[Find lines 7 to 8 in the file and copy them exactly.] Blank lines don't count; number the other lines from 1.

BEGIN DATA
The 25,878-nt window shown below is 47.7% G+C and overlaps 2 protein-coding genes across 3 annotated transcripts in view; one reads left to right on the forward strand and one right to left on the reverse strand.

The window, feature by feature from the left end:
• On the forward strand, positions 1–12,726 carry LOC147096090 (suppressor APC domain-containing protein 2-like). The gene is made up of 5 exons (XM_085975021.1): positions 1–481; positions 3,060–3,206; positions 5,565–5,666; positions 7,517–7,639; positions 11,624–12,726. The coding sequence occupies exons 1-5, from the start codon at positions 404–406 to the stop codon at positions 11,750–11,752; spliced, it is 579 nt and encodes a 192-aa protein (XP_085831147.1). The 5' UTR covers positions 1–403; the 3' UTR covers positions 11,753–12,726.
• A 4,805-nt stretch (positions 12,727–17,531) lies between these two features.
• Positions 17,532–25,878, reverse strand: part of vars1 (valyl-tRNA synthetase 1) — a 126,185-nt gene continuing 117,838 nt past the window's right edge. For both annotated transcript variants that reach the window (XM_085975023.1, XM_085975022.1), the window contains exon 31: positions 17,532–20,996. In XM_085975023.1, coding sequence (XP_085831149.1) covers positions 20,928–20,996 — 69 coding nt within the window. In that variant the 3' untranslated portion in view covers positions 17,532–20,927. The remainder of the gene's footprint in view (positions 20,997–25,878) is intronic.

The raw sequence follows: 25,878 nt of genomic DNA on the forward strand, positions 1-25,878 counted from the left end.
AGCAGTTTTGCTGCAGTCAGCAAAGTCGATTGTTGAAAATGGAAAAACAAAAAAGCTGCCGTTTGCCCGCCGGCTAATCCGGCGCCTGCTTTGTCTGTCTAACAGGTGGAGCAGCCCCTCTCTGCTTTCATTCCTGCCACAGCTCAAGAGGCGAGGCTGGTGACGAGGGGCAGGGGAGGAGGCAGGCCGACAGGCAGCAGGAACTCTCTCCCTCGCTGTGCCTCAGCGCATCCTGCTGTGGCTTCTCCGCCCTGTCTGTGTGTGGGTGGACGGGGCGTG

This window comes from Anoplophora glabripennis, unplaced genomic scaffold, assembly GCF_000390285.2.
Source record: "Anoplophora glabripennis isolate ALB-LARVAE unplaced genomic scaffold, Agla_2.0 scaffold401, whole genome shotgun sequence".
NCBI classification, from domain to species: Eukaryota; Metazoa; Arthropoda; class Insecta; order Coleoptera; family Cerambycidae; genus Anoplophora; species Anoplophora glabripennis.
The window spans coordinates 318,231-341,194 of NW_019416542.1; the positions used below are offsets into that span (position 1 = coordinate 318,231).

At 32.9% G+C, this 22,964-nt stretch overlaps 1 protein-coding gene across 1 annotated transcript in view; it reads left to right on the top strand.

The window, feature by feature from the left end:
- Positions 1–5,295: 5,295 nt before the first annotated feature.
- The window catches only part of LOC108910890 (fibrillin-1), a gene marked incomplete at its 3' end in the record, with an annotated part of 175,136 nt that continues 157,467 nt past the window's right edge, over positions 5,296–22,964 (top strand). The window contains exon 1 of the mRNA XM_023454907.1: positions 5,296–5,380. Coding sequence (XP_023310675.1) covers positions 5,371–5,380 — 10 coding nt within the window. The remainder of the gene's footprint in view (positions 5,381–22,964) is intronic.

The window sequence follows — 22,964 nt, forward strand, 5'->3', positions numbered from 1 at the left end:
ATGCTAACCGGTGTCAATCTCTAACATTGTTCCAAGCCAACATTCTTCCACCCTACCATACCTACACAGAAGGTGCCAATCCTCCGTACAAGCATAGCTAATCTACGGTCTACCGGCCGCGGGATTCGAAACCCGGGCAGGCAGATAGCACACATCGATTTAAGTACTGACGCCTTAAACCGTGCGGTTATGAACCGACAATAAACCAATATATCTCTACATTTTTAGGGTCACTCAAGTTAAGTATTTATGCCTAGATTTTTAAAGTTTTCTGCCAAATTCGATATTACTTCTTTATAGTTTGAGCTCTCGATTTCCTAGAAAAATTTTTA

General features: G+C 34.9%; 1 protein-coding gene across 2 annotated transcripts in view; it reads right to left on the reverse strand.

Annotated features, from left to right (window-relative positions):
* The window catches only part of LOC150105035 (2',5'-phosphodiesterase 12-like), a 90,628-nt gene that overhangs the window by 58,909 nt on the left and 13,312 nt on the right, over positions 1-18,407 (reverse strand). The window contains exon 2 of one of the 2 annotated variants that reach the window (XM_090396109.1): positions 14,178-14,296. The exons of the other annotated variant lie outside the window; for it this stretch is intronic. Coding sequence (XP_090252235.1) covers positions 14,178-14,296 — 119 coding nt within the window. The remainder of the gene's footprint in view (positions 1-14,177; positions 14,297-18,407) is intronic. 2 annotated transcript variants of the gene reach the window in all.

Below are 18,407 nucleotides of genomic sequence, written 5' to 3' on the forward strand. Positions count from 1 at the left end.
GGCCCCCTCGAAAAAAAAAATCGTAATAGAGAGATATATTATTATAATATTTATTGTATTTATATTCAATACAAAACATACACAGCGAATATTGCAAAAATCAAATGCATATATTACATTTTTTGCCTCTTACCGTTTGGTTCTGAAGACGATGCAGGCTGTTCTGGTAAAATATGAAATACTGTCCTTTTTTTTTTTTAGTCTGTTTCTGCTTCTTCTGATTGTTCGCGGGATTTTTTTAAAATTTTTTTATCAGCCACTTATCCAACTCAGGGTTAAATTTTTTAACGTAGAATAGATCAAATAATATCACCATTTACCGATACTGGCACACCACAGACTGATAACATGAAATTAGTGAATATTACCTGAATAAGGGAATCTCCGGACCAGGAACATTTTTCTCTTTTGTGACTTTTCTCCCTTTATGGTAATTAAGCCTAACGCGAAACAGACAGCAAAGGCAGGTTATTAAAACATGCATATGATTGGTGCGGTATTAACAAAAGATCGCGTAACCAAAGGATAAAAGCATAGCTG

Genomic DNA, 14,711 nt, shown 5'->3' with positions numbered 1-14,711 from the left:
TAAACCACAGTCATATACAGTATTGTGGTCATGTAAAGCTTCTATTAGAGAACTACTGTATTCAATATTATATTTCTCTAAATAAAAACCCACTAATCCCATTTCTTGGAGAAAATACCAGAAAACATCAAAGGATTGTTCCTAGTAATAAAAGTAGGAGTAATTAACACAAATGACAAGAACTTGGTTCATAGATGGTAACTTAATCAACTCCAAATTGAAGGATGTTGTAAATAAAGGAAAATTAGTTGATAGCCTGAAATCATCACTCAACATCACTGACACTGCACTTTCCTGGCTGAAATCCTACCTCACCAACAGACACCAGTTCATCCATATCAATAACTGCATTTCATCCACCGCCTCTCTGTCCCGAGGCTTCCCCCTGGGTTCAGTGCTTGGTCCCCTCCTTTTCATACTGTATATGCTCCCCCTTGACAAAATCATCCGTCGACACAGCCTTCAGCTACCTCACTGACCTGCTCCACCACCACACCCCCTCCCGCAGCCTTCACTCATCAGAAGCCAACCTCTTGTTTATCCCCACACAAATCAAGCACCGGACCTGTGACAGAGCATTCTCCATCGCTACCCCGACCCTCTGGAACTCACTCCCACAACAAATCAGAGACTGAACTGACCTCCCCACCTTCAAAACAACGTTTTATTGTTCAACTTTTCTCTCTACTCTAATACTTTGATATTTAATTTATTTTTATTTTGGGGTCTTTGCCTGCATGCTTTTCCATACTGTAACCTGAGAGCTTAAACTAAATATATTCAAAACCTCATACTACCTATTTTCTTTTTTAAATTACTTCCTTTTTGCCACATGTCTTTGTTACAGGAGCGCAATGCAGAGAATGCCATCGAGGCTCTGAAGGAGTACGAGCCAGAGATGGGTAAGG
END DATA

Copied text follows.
AGCAGTTTTGCTGCAGTCAGCAAAGTCGATTGTTGAAAATGGAAAAACAAAAAAGCTGCCGTTTGCCCGCCGGCTAATCCGGCGCCTGCTTTGTCTGTCTAACAGGTGGAGCAGCCCCTCTCTGCTTTCATTCCTGCCACAGCTCAAGAGGCGAGGCTGGTGACGAGGGGCAGGGGAGGAGGCAGGCCGACAGGCAGCAGGAACTCTCTCCCTCGCTGTGCCTCAGCGCATCCTGCTGTGGCTTCTCCGCCCTGTCTGTGTGTGGGTGGACGGGGCGTG

This window comes from Anoplophora glabripennis, unplaced genomic scaffold, assembly GCF_000390285.2.